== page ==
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May 13, 2013 | by  | in Arts Music |
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Modern Vampires of the City: First Impressions

1) ‘Obvious Bicycle’ – A wonderful track, no doubt, featuring cutting lyrics that include: “spare your face the razor / because no-one’s gonna spend the time for you”. OH SHEEEIT. However, as an ‘opener’ it is oddly placed; even more incongruous than the in-media res of Contra’s ‘Horchata’. To that end, I give you step one of how to tweak this great album: sandwich this in between ‘Step’ and ‘Diane Young’. Humour me—it gets good.

2) ‘Unbelievers’ – This starts off really cutesy and endearing, then woah what the hell they’re singing about love I thought they would stay indifferent 20-year-olds incapable of powerful emotions forever whaaaaaaaaaaat so confused help. ANYWAY. The sort of Celtic/Lord of the Rings soundtrack-type bit at the end reinforces their fascination with the ocean which is evident in so many of their songs, but apart from that one spark of insight, this song is ultimately just another pop ditty to be half-heartedly heard and forgotten.

3) ‘Step’ – My favourite of the teaser tracks. Ezra’s vocals make me melt and swoon every time, and concluding the song on a choral note is an innovative touch that represents the cherry on top.

4) ‘Diane Young’ – Instructions for listening to this song: put on white socks and sunglasses and slide around your apartment/shitty flat playing air guitar. Even though Ezra’s voice is almost comical in how far it gets (artificially) stretched in this song, his Elvis-like “baby baby baby baby” is utterly titillating.

5) ‘Don’t Lie’ – Some unexpected walking-bass grooves propels this song; kinda lacklustre vocal arrangements though.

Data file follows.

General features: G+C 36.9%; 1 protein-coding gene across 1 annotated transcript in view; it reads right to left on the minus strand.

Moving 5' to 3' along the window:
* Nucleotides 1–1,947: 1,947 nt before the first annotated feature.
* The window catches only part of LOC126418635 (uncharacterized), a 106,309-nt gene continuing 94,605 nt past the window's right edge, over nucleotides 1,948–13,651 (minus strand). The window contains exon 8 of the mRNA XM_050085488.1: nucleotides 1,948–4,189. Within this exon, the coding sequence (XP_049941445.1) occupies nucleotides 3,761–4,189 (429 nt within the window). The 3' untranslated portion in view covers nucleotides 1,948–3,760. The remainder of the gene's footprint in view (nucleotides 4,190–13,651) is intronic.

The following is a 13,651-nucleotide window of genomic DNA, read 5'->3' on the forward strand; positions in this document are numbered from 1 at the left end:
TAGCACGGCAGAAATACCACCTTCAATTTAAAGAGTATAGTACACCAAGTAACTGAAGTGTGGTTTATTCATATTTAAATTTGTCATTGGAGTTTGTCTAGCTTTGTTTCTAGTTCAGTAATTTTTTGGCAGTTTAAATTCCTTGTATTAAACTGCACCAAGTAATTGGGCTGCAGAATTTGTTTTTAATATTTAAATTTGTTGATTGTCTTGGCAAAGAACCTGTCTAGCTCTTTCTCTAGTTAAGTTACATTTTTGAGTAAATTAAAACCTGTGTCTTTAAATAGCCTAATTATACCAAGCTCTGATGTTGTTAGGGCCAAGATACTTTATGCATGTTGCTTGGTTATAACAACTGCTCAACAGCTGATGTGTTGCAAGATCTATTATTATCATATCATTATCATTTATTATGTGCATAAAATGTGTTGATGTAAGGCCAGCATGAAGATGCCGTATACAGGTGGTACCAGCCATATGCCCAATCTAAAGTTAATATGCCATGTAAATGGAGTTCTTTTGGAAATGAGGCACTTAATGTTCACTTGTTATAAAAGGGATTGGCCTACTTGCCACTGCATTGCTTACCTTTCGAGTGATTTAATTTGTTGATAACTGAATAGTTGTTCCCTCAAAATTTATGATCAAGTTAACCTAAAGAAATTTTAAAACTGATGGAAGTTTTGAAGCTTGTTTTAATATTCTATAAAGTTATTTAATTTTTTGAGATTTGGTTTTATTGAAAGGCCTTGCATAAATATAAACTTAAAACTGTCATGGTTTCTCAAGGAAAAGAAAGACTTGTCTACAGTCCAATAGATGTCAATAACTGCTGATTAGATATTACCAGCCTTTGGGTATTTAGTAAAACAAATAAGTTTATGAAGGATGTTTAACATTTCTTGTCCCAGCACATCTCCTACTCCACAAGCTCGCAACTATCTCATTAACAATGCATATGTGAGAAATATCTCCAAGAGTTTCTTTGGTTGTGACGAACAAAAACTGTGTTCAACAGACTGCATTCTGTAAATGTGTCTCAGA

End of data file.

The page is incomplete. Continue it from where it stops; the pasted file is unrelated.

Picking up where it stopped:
6) ‘Hannah Hunt’ – Naaw. I wish my name was Hannah so that I could pretend they were singing this to me. The electric slide guitar is the perfect addition to the delicate instrumentation, and when Ezra (FINALLY) breaks out of his soft-spoken-ness at around 2.45, the song reaches the zenith that it so desperately craves throughout. While this is a great track, it unfortunately gets lost among the plethora of similar sounds on the album, so take some time to really pick it apart.

7) ‘Everlasting Arms’ – Of all the tracks on this album, this is the one that would fit seamlessly into Contra’s tracklisting, and it’s also the most ‘Vampire-Weekend-esque’ (buzzword!) of the tracks here. This is by no means meant derogatorily; au contraire, what with the swelling strings, interjections of guitar and ‘boom’ drums complementing Ezra’s wistful croon going on, if you’re not moved I recommend urgent medical attention due to lack of pulse.

8 ) ‘Finger Back’ – It’s always fun hearing Ezra experiment with how malleable his voice is, and this track is the perfect exemplar of this. I’m sceptical about the use of spoken words near the end, as it seems like a gimmicky attempt at accessing their inner poetry which they already do so naturally well with their lyrics. However, references to falafel shops should always be encouraged.

9) ‘Worship You’ – Unfairly ensconced between ‘Finger Back’ and ‘Ya Hey’, the temptation to skip it will be too much for some (myself included). Nothing of note going on up in hurr.

10) ‘Ya Hey’ – Not going to lie, I nearly cried a little bit the first time I heard this song. The lyrics are beautiful, and for once you can actually hear what he’s saying. While it retains that all too classic ‘Vampire Weekend sound’ of driving drums, catchy riffs, and soothing vocals, the addition of the choir adds an ethereal boost which achieves the solemnity they seem to be searching for throughout the album. However, I have absolute hatred for the weird chipmunk-voice thing (RE: traumatic experiences with ‘The Laughing Gnome’ by David Bowie).

11) ‘Hudson’ – if I was a betting man, I’d wager that this’un is the blueprint for Vampire Weekend’s future direction. It’s the closest the album comes to the ‘experimental’ umbrella, denoted by unfocussed drum work that begins shuffling, segues into jazz and pirouettes gracelessly into a kind of spastic trip-hop clutter. The lyrics are unusually macabre (“the water took its victim’s name”). Basically; it’s about as much fun to listen to as I imagine it was to create it.

12) ‘Young Lion’ – This closing track continues the band’s tradition of ending their records on a somewhat sombre note. I suppose it suits the overall existential futility of the record, but being reminded of how sad all of the preceding songs were just made me more sad.

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